Concerts from the American Folklife Center, Library of Congress

WEDNESDAY, JUNE 1, 2022 at 12:00 PM (ET)

Pamyua image of the performers

Photo : courtesy of the artists 

How to watch...

Pamyua performs traditional Inuit (Yup’ik) drum-songs from Alaska with a distinct and unique American sound. Together for more than 15 years, Pamyua (pronounced Bum yo-ah) has entertained millions with their fusion of traditional Inuit music and Yup’ik dance performance. Founding members Phillip Blanchett, Stephen Blanchett and Ossie Kairaiuak are from the Yukon/ Kuskokwim River Delta region in southwestern Alaska. Pamyua found national recognition in 2003, winning Record of the Year at the Native American Music Awards, and are now considered a cultural treasure across the circumpolar north. Native People magazine praised their “blizzard of interlocking harmonies” and Alaska magazine rated them “one of the 10 greatest Alaska artists of the millennium.” The group has performed at distinguished events worldwide, including the grand opening of the Smithsonian Institution’s National Museum of the American Indian and the 25th Anniversary of Greenlandic home rule, which was attended by Queen Margrethe II of Denmark.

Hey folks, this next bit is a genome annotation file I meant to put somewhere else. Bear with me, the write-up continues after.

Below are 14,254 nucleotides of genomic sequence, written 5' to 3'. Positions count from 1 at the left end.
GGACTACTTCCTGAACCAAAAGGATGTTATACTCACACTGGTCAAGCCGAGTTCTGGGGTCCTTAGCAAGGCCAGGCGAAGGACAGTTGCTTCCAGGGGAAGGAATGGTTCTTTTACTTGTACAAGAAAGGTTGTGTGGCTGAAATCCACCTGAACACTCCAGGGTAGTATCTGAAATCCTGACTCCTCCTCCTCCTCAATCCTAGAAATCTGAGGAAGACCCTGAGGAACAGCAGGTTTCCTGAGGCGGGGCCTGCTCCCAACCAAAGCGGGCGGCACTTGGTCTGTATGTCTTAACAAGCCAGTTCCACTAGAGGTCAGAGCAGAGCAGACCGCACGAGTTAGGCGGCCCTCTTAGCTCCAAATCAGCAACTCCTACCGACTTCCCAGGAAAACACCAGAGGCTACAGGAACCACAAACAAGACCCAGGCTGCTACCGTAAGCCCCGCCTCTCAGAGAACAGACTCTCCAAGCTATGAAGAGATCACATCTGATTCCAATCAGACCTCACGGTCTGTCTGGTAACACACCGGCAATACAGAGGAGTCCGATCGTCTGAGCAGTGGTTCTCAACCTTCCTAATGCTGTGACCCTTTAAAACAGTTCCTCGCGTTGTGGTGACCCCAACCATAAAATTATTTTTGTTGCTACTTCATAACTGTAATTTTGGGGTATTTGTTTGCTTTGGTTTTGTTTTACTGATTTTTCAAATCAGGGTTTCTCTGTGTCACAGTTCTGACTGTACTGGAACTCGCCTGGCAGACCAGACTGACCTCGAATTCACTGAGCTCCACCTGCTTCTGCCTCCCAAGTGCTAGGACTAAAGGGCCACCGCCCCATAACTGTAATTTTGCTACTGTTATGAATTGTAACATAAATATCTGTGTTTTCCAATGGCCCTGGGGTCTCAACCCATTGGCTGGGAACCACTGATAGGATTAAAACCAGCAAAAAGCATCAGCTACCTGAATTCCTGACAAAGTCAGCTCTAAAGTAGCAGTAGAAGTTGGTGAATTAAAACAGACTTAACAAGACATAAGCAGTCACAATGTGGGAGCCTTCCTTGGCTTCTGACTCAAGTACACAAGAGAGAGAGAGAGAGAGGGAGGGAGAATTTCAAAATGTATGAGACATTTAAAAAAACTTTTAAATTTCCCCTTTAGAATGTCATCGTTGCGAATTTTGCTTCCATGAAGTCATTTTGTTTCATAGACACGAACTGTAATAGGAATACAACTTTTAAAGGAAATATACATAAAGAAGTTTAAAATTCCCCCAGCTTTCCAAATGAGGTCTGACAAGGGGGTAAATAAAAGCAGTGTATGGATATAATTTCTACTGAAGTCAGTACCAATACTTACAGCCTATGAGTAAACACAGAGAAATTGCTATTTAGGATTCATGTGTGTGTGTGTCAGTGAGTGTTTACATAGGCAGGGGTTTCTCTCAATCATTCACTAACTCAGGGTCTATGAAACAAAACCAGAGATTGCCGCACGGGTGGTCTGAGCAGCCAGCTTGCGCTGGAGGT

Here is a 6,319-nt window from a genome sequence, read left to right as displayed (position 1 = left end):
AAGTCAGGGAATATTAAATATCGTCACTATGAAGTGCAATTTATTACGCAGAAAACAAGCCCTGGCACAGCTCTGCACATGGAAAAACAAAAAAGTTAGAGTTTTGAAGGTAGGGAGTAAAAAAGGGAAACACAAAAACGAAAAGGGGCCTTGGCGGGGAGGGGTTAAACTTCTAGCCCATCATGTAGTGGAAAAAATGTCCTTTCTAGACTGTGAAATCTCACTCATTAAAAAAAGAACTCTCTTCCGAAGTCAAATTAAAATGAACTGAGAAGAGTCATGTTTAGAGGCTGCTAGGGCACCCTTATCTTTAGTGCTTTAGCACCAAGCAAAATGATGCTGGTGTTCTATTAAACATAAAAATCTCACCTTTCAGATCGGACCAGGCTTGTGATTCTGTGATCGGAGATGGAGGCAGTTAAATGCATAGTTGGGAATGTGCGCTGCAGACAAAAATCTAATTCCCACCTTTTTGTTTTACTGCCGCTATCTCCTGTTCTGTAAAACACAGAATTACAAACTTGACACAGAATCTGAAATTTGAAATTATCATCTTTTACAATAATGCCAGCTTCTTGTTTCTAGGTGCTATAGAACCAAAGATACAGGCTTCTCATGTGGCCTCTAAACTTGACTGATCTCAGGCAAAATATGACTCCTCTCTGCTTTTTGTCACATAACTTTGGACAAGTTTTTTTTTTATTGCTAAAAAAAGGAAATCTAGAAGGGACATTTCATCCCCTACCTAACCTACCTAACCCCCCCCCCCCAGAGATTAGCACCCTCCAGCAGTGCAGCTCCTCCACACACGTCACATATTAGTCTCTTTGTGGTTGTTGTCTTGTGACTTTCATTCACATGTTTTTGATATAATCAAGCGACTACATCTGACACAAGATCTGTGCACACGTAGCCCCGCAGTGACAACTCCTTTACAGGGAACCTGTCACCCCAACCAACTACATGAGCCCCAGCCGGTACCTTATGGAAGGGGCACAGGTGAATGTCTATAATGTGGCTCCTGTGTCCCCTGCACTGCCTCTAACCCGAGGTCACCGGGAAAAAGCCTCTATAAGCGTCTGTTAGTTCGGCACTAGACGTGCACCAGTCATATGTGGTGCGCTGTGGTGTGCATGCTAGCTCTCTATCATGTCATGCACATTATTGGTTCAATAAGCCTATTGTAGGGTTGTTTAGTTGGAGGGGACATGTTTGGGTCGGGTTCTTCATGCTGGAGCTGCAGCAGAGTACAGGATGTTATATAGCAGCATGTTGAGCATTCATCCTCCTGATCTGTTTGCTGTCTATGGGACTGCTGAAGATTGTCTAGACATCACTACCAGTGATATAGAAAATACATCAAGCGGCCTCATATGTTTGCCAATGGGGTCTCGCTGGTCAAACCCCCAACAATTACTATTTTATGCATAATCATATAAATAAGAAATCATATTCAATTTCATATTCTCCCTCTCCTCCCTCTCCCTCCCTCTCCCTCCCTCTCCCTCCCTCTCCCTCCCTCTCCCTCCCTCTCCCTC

Pamyua’s goal is to represent the enduring heritage of Inuit people. Their performances encourage audiences to appreciate indigenous traditions while relating ancient traditional wisdom to modern culture. Pamyua believes that unity is possible though music and dance, and the members interpret Inuit traditions masterfully with joy and sincerity. Pamyua also teaches and performs in schools, continuing their work to communicate interactively, broaden awareness, and inspire unity.
This concert is presented with support from the Alaska Native Heritage Center.  

A free noon concert series presented by the American Folklife Center and the Music Division of the Library of Congress. Due to the COVID 19 pandemic, the 2022 concerts will stream online, Wednesdays from March - September. Video will also be posted online here and on the Library of Congress YouTube channel. NO TICKETS REQUIRED.